My rad onc says that the fatigue should go away in the next couple of weeks. I sure hope so, because there's a lot I'm supposed to be ... supposed to be doing... I... Zzzz

Saturday, July 16, 2011

Breasts and femininity

Recently, a friend of mine was complaining about breast cancer awareness event posters that feature ladies with huge boobs. I've seen a few of them around - they usually show some kind of antigravity-boobed pinup gal - and they're definitely disconcerting in a way they wouldn't have been before I had my breast surgeries.

As much as I'd hate to frown on anything that brings in more money for cancer research, could I gently ask that we stop trying to 'save the boobs', when cancer leaves most of us with scars, or one boob gone, or both boobs gone? Or are we only trying to save the boobs that are still in their original pristine state? I'd argue that what we're trying to save is the ladies.

Friday, July 15, 2011


I'm getting more and more fatigued from the radiation. My skin is now blackened in about a 1 ft x 1 ft square where my breast used to be. It's itchy as hell.

The hot flashes have started. They make it hard to remember that I'm only 30. I'm having a lot of trouble sleeping enough, because I get incredibly toasty in the middle of the night.

Today I finally got my foot boot off. The podiatrist thinks that I might now have a neuroma in my foot, which is permanent but not especially terrible. On the way home, we sang M-m-m-my Neuroma. Ooh you make it hard to run, hard to run. They say you won't get better with TIME, neuroma.

Wednesday, July 13, 2011


I was going through our wedding RSVPs today and updating our charts. We're packing as many people as we can into the wedding venue, and there are still so many people I wish I could have invited.

But I had a moment of shock today when I realized that everyone who could have possibly RSVP'd yes so far has said yes. It's a last-minute wedding planned during treatment and held in an inconvenient location, and pretty much everyone is coming. Moreover, they're helping out with so many things.

Part of our idea in having a wedding was to help me see a lot of people who I haven't been able to visit during treatment... to hug people I love, celebrate being alive and have a blowout after months of sequestered misery and pill-poppin'.

I'm amazed and grateful that it's coming together this way. Folks, I hope you are prepared to party rather hard.

Tuesday, July 12, 2011


After I got back from my vacation I realized that I was feeling unusually anxious. The feeling built over the next few days, but I figured I was just upset because of my grandpa, the wedding planning and, yeah, the good old big C. I had sudden moments of tears that ended just as quickly, which is unusual because I'm not much of a crier. And then there was the insomnia, leaving me dizzy and muddled.

I visited my social worker yesterday, and she told me that she thinks I'm feeling the effects of tamoxifen, the estrogen-blocking drug I'll be taking for the next five years.

I'm not happy about the loss of what was a very pleasant period of peace and calm. The next step is to talk with my psychiatrist about switching antidepressants and generally managing the symptoms.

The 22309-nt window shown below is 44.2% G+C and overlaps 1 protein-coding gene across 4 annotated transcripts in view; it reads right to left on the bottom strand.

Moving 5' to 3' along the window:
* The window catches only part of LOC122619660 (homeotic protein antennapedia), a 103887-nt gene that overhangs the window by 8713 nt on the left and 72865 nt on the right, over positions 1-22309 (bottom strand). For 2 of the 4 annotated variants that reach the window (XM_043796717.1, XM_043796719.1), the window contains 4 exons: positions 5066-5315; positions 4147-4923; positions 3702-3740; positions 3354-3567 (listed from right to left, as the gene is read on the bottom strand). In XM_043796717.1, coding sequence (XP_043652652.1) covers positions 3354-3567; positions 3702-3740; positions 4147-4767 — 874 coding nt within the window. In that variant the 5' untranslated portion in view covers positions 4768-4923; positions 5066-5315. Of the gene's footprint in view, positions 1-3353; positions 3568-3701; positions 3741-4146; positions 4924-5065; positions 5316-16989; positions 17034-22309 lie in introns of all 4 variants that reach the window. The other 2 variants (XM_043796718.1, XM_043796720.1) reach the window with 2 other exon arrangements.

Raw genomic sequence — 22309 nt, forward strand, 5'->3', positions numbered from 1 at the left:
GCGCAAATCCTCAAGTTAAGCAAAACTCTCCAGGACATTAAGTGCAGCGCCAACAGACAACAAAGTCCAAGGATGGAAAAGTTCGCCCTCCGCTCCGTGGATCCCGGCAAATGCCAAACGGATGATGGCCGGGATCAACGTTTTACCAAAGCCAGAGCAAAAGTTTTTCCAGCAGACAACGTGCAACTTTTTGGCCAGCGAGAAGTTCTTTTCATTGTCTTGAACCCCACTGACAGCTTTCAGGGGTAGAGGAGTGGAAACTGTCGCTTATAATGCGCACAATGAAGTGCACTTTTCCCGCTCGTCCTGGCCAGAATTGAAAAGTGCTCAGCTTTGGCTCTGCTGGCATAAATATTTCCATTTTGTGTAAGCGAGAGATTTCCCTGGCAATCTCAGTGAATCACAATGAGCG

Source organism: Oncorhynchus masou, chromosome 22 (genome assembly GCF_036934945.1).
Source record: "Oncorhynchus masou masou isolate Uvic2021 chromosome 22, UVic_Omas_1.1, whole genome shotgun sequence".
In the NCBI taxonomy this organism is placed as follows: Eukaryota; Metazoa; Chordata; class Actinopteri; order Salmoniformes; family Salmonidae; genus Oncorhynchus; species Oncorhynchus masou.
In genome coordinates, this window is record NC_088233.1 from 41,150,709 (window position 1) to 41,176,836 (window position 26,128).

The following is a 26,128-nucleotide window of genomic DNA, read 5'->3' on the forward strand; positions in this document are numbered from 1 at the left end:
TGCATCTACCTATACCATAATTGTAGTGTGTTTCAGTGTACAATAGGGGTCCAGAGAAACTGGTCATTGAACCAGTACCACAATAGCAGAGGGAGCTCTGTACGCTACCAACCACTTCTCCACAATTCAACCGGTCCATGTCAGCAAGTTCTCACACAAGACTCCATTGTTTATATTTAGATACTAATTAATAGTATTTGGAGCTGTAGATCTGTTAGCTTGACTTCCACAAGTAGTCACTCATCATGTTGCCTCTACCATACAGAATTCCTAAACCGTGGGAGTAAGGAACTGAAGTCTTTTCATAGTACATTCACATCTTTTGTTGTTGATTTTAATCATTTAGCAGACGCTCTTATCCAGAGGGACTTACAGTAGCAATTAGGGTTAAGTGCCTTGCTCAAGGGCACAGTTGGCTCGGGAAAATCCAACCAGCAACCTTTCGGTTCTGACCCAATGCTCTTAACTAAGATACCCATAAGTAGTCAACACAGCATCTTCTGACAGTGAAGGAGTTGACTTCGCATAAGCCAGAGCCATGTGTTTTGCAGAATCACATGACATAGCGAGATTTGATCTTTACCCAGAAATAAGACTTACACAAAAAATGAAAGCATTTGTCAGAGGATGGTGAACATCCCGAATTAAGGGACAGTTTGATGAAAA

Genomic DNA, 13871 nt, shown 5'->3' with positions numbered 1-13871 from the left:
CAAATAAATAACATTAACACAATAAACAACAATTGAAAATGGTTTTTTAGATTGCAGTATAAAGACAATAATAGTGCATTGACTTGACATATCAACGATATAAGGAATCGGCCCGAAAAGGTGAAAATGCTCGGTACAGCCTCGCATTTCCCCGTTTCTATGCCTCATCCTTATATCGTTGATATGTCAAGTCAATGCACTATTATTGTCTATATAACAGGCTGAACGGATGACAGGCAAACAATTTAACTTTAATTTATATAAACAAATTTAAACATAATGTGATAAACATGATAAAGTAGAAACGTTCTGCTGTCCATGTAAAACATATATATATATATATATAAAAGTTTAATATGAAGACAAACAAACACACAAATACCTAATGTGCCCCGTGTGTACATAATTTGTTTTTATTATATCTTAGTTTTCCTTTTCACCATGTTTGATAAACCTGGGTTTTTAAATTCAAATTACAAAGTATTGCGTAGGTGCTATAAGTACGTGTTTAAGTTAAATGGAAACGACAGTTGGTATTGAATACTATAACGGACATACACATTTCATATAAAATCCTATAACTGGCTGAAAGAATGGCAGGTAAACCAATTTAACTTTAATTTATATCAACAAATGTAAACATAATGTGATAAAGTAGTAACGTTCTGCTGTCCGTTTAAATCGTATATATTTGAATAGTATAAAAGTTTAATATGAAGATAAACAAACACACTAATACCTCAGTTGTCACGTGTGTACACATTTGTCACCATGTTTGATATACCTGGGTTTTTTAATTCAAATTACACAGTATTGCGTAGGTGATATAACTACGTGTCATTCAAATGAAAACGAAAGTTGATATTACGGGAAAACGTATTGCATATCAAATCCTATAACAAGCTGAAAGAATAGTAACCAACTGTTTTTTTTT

Oh, and I'm also keen on making sure that my newfound loss of inner peace doesn't turn me into a bridezilla. Maybe I can get it all out of my system at once by running through Filene's Basement looking for deals and screaming TAMOXIFENNNNNN

Saturday, July 9, 2011


My grandfather is in hospice care because his recently-diagnosed cancer is progressing quickly.

My mom, a 7+ year cancer survivor herself, is now in the unfortunate spot of navigating between two generations of cancer patients. A year ago there was almost no cancer in my family. I can't imagine how hard this is for my mom, but she's an incredibly tough person, so patient and so caring.

My grandpa is brilliant, entertaining and just plain classy. He lived 89 years without suffering from any major health issues, despite enduring a serious explosion on a ship during the Second World War. (He was a medical doctor at the time, even though he was only 21, and the explosion cost him part of his hearing.)

My grandpa grew up in a small town and attended a one-room schoolhouse. He drove to get his learner's permit, which earned him an automatic pass.

Years ago, my grandpa, who was Scottish, brought me to a Scottish festival. It was quirky, and I think he might have been worried that I wasn't having fun. But there's something brilliant about seeing that many bagpipers at once. And my youthful eyes were pretty thrilled at the sight of my first haggis. Ewwwwww.

My grandpa is amazing. My mom's amazing. We've all lived good lives in spite of the the relentless mutations and divisions of our cells. I wish there could be something about that on our pathology charts.

Thursday, July 7, 2011


Tonight was a momentous night in the life of any young woman: tonight I truly panicked about the wedding for the very first time.

I remember the blissful days when we decided to get married after radiation. Oh, those were good days. The wedding would be months away, and we knew it would be a wonderful cap to a difficult year.

Such fools were we.

It turns out that planning an enormous party when you're sidelined by radiation fatigue is kind of difficult. I've still not completely cognitively recovered, and I'm petrified that I'll get to the venue and realize that I forgot my clothes, or that I invited a flock of gazelles instead of friends.